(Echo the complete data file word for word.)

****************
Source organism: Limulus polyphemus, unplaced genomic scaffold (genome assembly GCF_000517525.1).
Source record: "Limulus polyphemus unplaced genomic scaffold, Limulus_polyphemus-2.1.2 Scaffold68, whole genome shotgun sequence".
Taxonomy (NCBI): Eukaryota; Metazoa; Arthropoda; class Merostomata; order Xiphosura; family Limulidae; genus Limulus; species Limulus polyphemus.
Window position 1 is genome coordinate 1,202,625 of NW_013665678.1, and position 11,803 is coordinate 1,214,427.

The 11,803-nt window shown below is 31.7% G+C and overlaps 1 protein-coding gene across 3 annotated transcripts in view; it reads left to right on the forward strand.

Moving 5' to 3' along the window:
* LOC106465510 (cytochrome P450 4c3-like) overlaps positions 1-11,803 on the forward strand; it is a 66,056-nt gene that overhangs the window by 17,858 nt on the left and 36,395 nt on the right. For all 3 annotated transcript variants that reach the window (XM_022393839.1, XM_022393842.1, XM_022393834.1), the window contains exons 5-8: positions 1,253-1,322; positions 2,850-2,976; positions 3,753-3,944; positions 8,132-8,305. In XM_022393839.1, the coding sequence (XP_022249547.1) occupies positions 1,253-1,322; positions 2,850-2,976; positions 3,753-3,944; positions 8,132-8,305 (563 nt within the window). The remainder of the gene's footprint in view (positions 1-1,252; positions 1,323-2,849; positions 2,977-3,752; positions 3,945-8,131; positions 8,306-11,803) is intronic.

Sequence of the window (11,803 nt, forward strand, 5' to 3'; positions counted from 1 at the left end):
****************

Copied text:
Source organism: Limulus polyphemus, unplaced genomic scaffold (genome assembly GCF_000517525.1).
Source record: "Limulus polyphemus unplaced genomic scaffold, Limulus_polyphemus-2.1.2 Scaffold68, whole genome shotgun sequence".
Taxonomy (NCBI): Eukaryota; Metazoa; Arthropoda; class Merostomata; order Xiphosura; family Limulidae; genus Limulus; species Limulus polyphemus.
Window position 1 is genome coordinate 1,202,625 of NW_013665678.1, and position 11,803 is coordinate 1,214,427.

The 11,803-nt window shown below is 31.7% G+C and overlaps 1 protein-coding gene across 3 annotated transcripts in view; it reads left to right on the forward strand.

Moving 5' to 3' along the window:
* LOC106465510 (cytochrome P450 4c3-like) overlaps positions 1-11,803 on the forward strand; it is a 66,056-nt gene that overhangs the window by 17,858 nt on the left and 36,395 nt on the right. For all 3 annotated transcript variants that reach the window (XM_022393839.1, XM_022393842.1, XM_022393834.1), the window contains exons 5-8: positions 1,253-1,322; positions 2,850-2,976; positions 3,753-3,944; positions 8,132-8,305. In XM_022393839.1, the coding sequence (XP_022249547.1) occupies positions 1,253-1,322; positions 2,850-2,976; positions 3,753-3,944; positions 8,132-8,305 (563 nt within the window). The remainder of the gene's footprint in view (positions 1-1,252; positions 1,323-2,849; positions 2,977-3,752; positions 3,945-8,131; positions 8,306-11,803) is intronic.

Sequence of the window (11,803 nt, forward strand, 5' to 3'; positions counted from 1 at the left end):